The real Joon (innerbrat) wrote,
The real Joon

Storykiller by Kelly Thompson

When my copy of “Storykiller” by Kelly Thompson arrived in the post, I literally squealed in delight. (It’s okay, I do that kind of thing.) I had backed the publication o this book on Kickstarter, based solely on the cover art (A woman staring ferociously out of the silhouette of a labrys made of paper) and the plot description: Tessa Battle is the Last Scion – the only Mortal with the power to kill Stories – the fictional characters who live among us.

Buffy the Vampire Slayer meets Fables, with a labrys! Where could I possibly go wrong?

I am really really disappointed.

And not just because the axe turned out to be just  an axe, and not a symbol for lesbianism.

Now I’ve written what follows, I realise it’s actually a poorly written review, because I tried not to go too emphatic with my problems. It’s not the worst book ever, but the characters and plot itself are bland enough that the things that bother me, really do bother me.



The tagline for the book – a phrase repeated a couple of times by characters, and which is all over the promotional material – is “Fight your Fiction.” This is explained by a character as the struggle between the written word and the free-will of the character. “Fighting your Fiction” means battling your predetermined role in life and exerting yourself as a real, independent person. A great idea for a book, amirite? It certainly hooked me.

Except then Storykiller goes all-out nihilistic on that very concept. Sure, it says, fight your Fiction if you must, but why bother? You will lose.

And that’s the spoiler-free review. To explain exactly why, I’m going to launch into spoilers straight away, including the major spoiler for the plot of the book.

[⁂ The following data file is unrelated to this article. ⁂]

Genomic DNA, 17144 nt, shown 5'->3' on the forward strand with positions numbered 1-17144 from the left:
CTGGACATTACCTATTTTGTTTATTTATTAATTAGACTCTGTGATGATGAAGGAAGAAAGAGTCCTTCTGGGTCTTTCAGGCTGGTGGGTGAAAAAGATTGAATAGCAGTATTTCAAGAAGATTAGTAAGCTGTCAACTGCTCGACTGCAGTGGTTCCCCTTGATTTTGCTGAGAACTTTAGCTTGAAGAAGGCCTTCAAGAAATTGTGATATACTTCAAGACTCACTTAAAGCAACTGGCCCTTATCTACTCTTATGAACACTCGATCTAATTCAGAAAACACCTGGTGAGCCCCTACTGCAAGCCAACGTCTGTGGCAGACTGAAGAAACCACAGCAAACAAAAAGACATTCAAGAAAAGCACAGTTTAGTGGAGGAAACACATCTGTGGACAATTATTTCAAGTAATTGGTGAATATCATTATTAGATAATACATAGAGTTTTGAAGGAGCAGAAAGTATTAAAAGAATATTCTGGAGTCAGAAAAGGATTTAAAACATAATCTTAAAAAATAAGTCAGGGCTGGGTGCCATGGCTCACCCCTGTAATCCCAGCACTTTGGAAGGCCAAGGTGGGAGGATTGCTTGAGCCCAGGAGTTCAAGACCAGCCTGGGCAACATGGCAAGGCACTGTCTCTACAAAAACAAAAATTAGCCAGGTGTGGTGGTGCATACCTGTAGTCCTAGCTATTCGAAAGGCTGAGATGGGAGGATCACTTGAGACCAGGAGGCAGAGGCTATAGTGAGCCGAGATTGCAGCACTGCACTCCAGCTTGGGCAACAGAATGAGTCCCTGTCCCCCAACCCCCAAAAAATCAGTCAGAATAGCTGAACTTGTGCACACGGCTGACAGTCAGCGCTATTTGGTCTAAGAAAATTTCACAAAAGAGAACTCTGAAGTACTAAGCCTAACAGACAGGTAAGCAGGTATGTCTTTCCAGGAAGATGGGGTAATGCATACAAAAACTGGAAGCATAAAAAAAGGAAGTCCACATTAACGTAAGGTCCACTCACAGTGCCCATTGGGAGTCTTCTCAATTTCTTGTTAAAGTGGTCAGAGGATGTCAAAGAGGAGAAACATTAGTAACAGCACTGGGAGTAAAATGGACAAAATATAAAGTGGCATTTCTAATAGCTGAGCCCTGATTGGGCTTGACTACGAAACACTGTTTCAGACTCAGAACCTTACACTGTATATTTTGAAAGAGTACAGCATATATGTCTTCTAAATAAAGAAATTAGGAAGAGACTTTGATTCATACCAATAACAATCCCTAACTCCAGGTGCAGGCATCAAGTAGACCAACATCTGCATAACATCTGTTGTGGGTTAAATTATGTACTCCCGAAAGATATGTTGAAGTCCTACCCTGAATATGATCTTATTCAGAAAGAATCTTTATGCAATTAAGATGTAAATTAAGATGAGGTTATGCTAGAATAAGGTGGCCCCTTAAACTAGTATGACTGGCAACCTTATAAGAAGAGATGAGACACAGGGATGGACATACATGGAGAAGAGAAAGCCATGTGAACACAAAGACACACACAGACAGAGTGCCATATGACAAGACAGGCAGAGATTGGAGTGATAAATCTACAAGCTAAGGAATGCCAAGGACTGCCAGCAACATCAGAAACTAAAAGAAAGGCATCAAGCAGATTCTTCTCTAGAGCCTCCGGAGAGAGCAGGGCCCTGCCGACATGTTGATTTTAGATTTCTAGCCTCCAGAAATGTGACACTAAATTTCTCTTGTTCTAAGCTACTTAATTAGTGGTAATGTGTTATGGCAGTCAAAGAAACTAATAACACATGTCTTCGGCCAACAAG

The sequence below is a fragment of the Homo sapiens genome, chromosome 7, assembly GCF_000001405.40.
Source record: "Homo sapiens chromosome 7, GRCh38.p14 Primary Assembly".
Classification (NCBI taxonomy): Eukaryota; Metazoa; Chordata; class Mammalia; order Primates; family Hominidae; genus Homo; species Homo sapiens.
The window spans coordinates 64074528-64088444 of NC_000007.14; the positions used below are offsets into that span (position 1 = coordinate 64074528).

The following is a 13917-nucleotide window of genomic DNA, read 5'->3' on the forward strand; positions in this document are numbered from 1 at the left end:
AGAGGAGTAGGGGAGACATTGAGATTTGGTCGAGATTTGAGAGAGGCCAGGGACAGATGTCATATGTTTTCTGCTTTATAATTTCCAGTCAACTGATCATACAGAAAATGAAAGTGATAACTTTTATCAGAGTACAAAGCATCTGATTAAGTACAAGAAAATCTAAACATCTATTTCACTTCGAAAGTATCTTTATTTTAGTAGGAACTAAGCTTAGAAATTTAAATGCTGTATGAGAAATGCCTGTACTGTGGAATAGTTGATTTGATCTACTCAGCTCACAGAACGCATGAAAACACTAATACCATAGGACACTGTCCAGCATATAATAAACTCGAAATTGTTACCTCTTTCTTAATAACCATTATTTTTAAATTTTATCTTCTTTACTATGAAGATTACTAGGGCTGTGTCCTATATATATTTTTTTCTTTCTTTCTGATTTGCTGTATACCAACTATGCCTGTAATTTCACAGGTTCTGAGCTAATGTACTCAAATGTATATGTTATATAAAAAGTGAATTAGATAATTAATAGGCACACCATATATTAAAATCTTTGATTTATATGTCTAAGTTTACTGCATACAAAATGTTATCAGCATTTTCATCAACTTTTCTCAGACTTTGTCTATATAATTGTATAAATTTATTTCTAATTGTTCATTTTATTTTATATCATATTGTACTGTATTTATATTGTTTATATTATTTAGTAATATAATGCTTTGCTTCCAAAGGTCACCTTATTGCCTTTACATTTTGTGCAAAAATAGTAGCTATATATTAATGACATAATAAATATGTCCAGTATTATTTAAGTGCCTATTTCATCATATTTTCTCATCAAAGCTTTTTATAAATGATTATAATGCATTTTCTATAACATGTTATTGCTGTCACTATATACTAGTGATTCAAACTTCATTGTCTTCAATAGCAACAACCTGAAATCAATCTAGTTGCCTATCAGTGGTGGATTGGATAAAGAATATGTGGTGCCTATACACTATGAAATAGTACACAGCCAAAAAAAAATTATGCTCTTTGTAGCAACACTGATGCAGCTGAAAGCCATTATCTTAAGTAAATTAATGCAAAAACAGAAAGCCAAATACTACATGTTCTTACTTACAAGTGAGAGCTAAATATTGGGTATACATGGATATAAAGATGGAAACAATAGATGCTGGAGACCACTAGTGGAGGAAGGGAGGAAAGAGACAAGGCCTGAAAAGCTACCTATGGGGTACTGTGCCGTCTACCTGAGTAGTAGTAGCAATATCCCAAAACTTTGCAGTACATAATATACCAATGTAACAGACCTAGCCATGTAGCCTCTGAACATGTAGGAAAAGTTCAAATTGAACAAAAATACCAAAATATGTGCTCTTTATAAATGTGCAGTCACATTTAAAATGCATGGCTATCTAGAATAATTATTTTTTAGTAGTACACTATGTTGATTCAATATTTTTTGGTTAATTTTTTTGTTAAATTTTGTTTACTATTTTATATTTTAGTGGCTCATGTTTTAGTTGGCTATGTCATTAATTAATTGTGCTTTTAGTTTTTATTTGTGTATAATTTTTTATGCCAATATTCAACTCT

TW: Suicide.

- The titular Storykiller herself, Tessa Battle, initially attempts to reject her Destiny, only to have it explicitly stated at the end that by doing so she caused deaths. She should just get on with being the Storykiller from the beginning.

- The central romance is a love triangle between Tessa, Robin Hood, and Maid Marian – and Marian doesn’t even need to appear on page to snatch him away. Because the POWER OF THE STORY is more important that Marian actually having a personality, or choices, or a physical presence. They talk about Marian a lot, but never in terms of actual description, only “I love her because I have to.”

- Tell you who does get page time: Little Red Riding Hood, who turns up for a page to be sultry and sexy and to exert her SEX POWER all over the poor ol’ Big Bad Wolf, whose Spikification is so severe that he keeps dropping the word ‘luv’ at the end of his sentences. (Dear American authors: Please stop that. Ta.) I know I have a slight obsession about the victim-blaming and slut-shaming that goes into “edgy modern takes” on the world’s most well-known rape allegory for pre-schoolers. But I have feelings about  Little Red Riding Hood, okay?

- The ‘you will never be more than your heritage’ theme is so strong that when Tessa’s mortal friends get given special powers, her friend Micah Chen… Look, I’m just going to quote it here.

“Remember Snow said that it could latch on to latent heritage or traditions? Well my parents are both so steeped in ancient Asian culture, even if I couldn’t give a damn, so I don’t know.”

Micah’s special magic power? Is being Asian. (Not any specific Asian culture. Just Asian.)

- And while I’m talking (and quoting) about characters of colour, there’s Romeo, a person of unspecified colour, because all that matters is he isn’t white, okay? And this is because:

“Here in the Mortal world, my appearance is even more versatile, and this is what feels right to me.”

At least SOMEONE gets some agency, right?

(Romeo is also gay, dontcherknow, and this is specified. But then it never turns up again because it’s not relevant to the plot.)

- And lastly, there’s the main plot itself – the final Monster Tessa has to battle, who is so frustrated and angry about his story that he constructs an elaborate suicide plot. And that’s it. That’s the plot. There’s a lot of fight scenes leading up to a story committing Suicide By Slayer Storykiller.

That’s right, kids! Fed up with your lot in life? Hampered by your heritage? Tied down by the stories someone else has forced you into? Well you can always commit suicide.




And I was so looking forward to reading it.

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Tags: kelly thompson, storykiller
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